Gardening Projects To Get You Through Winter

With winter in full swing, it's easy for those of us who love gardening to feel the winter blues. There are actually a number of creative and exciting gardening projects that you can do to stay busy and enjoy the season.

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Gardening Projects To Get You Through Winter

As winter weather sets in, it can be difficult to find activities to keep you busy while you wait for the start of spring. Gardening is one activity that you can enjoy in the winter, no matter your area or climate.

It’s not just about tending to existing plants and making sure they’re well looked after during the winter months – there are plenty of ways to get creative and make the most of the season!

Let's look at some inspiring gardening projects that you can get stuck into this winter.

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Build A Bug Hotel

Cut bamboo pieces, stems, twigs, seed heads, pinecones, wood shavings, and lichen. Wood frame to hold it all together. Arrange plant materials within the structure, packed tightly so it will stay put, but with lots of available crevices for the bugs.

Affix hanging hardware and hang it in an area of the garden that is close to where you want the bugs next season.

Try Winter Sowing

Start your garden early by sowing seeds in empty milk jobs and letting Mother Nature do the rest.

If you're looking for some tasty options for your winter garden, you can't go wrong with the classic cool-season crops – like broccoli, cauliflower, and cabbage.

You could also try planting some leafy greens – like lettuce, kale, and bok choy – for a hardy annual option. Why not add some herbs like sage, oregano, dill, and mint for a flavorful boost? These are all great candidates for winter sowing.

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Grow Succulents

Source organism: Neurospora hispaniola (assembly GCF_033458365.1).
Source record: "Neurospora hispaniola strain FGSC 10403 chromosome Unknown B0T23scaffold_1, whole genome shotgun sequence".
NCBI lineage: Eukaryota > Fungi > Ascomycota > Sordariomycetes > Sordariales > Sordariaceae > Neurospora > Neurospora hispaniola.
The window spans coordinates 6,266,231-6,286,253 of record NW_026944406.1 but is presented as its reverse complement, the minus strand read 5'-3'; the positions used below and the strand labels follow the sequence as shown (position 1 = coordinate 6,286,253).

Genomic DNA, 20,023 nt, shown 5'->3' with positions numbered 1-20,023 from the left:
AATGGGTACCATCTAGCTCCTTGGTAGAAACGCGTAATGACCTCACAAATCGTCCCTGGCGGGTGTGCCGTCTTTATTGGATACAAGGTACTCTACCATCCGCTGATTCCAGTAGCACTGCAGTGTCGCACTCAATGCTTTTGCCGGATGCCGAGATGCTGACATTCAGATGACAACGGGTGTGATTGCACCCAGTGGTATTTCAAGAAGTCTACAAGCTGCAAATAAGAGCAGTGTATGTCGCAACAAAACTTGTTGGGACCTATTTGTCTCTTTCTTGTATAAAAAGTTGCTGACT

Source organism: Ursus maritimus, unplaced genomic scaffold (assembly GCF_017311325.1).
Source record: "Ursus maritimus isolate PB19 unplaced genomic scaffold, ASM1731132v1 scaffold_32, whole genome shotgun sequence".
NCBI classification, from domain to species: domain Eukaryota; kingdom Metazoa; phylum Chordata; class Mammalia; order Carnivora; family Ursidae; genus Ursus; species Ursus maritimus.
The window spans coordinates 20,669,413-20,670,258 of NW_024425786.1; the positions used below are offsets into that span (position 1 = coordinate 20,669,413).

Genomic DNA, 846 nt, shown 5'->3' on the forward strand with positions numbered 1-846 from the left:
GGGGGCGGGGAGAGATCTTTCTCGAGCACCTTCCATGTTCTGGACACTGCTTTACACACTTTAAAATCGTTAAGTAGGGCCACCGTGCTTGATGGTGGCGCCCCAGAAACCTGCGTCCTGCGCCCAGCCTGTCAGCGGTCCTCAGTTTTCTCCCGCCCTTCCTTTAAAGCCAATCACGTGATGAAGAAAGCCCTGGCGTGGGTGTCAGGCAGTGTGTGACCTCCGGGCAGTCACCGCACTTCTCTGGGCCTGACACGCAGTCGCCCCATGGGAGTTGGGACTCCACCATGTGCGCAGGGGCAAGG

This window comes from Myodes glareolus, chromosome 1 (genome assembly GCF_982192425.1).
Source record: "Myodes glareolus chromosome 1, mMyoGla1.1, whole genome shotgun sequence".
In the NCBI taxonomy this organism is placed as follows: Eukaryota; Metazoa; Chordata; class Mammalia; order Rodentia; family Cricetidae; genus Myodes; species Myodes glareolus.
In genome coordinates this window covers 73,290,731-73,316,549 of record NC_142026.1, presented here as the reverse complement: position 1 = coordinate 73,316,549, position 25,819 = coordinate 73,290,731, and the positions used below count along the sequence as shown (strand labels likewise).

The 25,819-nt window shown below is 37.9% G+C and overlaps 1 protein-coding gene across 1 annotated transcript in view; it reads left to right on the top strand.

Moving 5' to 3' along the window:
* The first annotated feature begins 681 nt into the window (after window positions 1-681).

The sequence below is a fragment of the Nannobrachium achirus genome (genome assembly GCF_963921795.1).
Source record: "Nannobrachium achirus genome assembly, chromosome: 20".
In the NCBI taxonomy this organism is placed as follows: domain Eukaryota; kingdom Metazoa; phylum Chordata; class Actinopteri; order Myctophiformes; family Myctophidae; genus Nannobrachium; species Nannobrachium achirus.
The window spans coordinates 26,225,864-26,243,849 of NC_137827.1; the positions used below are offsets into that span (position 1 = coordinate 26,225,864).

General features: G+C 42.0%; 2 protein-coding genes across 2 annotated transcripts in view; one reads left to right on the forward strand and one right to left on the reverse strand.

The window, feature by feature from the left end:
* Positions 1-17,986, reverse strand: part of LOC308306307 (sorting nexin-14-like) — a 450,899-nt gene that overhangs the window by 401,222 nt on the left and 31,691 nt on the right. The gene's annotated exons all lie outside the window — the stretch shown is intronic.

I have successfully grown new succulents from the leaves of other succulents I have owned. It has been a while but it is definitely doable! You can learn more about how to do it from Garden Therapy.

DIY Seed Tape

Grab some 1-ply toilet paper, washable non-toxic glue, and your seeds.

Place small dots of glue on the toilet paper according to how far apart you want your seeds spaced. For most plantings, 1 to 3 inches is a good start as some seeds may not germinate. Using your fingers or tweezers, place a seed onto each drop of glue.

When those little glue dots have hardened, roll up your seed tape and stash it in an envelope or zip-top bag until you’re ready to use them. Be sure to label your seed tape!

Grow Herbs Indoors

AeroGardens are easy to set up and use to grow almost anything you want. There are many different styles of the AreoGarden, from those with just 3 pods to those with many more. I have a 3-pod AeroGarden, and an off-brand 10-pod as well. We have 13 different herbs growing in our kitchen now.


Learn to Soak Beans, Seeds, and Grains to Sprout

Growing sprouts may take a bit of time, but it's definitely worth the wait! All you need is a bit of patience and attention, keeping an eye on their progress and attending to them if needed. That's all there is to it! You can learn more about it here.

Create Adorable, Functional Plant Markers

There are endless ideas for making plant markers for your garden or flower beds. We have made a number of different ones over the years. You can find some ideas to get you started here.

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